|1. || Energy (calories) || decreases by 15% |
|2. || Carbohydrate content || decreases by 10% |
|3. || Protein || increases by 30% |
|4. || Vitamin A content || increases by 300% |
|5. || Vitamin C || increases infinitely |
|6. || Calcium content || increases by 35% |
|7. || Potassium content || increases by 80% |
|8. || Iron content || increases by 40% |
|9. || Phosphorus content || increases by 55% |
5 ways to make the perfect Sprouts
While you will find a variety of sprouts available in the market these days, it is always better to sprout seeds at home to ensure complete hygiene. Also, when done at home you do not have to settle for commonly available legumes like Moong and Matki. Various other grains and cereals, such as those listed below, can also be sprouted:
• Grains like Wheat (gehun), Ragi/nachni (red millet), Bajra (black millet), Barley (jau), rye, Oats, Buckwheat, Horse gram (kulith), and Brown rice.
• Seeds like alfalfa and methi (fenugreek).
• Legumes like moong (whole green gram), chana (whole Bengal gram), Matki (moath beans), Hara vatana (dried green peas), Vaal (lima beans), and Red chana (black chick peas) etc.
The process of sprouting does not require much effort and is very cost-effective. Here are some simple steps towards making the perfect sprouts:
1. Cleaning: Clean the seeds to remove any toxic chemicals. Remove any broken or damaged seeds before you begin the sprouting process. These seeds can rot and cause the sprouts to get an unpleasant smell.
2. Soaking: Soak the seeds in water overnight. Next morning, drain off the water and rinse the seeds until the water runs clear. Seeds should be moist, but keeping them immersed in water will cause them to rot, hence drain the water completely.
3. Sprouting: Spread the soaked seeds on a colander or a sieve and cover with a moist muslin/cotton cloth. Let the seeds sprout over a period of 8 to 16 hours (depending upon the seeds you use), refer to the table on for more information about different type of seeds. If the cloth seems dry, sprinkle some water over it. Moderate warmth, water and air are very essential for proper sprouting. Do not keep the soaked seeds closeted. Ideally, room temperature is ideal for growing sprouts.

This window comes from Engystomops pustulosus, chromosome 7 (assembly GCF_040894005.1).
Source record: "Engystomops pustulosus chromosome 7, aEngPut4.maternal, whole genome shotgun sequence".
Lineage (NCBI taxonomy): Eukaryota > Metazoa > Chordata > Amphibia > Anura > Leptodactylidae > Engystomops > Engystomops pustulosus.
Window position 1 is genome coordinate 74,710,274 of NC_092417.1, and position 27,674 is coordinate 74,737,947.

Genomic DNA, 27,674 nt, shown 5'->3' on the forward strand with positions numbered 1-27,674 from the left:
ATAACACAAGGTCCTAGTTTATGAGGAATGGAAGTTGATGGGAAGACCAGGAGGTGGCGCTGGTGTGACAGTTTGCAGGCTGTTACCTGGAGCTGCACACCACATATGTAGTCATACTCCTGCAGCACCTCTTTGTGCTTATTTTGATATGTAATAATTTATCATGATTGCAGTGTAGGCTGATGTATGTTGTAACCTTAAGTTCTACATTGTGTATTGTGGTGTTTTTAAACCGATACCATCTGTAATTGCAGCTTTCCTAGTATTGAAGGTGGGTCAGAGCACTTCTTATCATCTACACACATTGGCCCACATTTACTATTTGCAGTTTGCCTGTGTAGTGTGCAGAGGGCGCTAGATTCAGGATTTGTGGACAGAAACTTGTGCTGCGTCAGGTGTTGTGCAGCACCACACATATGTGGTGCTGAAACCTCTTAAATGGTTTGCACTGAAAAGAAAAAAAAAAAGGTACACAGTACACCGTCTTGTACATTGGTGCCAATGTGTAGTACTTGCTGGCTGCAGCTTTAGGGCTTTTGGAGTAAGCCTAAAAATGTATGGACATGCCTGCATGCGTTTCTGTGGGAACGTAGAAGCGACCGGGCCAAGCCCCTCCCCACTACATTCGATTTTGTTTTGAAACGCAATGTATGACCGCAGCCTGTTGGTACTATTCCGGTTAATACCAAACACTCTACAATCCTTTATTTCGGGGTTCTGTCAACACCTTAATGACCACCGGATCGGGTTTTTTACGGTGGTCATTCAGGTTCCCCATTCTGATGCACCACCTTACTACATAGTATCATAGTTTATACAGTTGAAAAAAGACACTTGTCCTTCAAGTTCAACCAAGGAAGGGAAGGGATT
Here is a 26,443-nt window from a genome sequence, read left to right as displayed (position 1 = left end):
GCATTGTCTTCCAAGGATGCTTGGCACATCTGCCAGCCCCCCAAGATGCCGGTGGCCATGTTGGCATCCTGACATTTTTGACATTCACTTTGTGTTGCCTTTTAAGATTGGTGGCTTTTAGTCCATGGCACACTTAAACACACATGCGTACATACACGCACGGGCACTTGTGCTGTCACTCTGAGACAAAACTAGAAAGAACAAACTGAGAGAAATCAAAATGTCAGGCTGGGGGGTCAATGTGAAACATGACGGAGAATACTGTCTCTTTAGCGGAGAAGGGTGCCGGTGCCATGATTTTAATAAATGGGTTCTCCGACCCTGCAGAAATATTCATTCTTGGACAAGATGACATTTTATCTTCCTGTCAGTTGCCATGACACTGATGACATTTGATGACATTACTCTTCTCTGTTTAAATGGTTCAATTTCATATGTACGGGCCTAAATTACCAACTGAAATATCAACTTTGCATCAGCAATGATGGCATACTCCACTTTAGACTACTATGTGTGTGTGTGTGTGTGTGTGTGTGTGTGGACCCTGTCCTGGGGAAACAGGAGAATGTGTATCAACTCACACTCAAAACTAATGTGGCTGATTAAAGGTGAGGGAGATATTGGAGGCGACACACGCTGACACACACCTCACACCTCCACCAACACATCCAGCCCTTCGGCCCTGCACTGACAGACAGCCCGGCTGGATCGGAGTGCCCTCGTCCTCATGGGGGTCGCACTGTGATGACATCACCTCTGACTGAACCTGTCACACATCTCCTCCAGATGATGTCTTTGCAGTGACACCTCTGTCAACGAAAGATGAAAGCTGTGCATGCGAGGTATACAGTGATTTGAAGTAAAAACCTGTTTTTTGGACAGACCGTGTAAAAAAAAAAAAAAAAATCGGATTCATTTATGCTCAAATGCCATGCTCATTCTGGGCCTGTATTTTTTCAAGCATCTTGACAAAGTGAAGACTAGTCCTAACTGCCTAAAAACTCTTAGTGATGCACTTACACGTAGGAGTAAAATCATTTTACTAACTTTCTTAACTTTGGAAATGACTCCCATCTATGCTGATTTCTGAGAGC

4. Rinsing: Rinsing the sprouts twice a day ensures that they do not dry out and die. If you do not rinse, the sprouts will just become sour and useless even in cases where they don’t die! However, rinse the seeds delicately so as not to break the little shoots; once the sprouts begin to develop you might want to lightly shake them to remove excess water without breaking the shoots. Broken shoots will begin to rot or go mouldy, causing an unpleasant smell. However, you might find a slight, pungent smell coming from the sprouts. You need not worry about this, as it is just caused by the by-products being produced while growing sprouts.
5. Storing: When your sprouts have grown to the desired length, rinse them again, drain well and then put them in an airtight container and store in the refrigerator.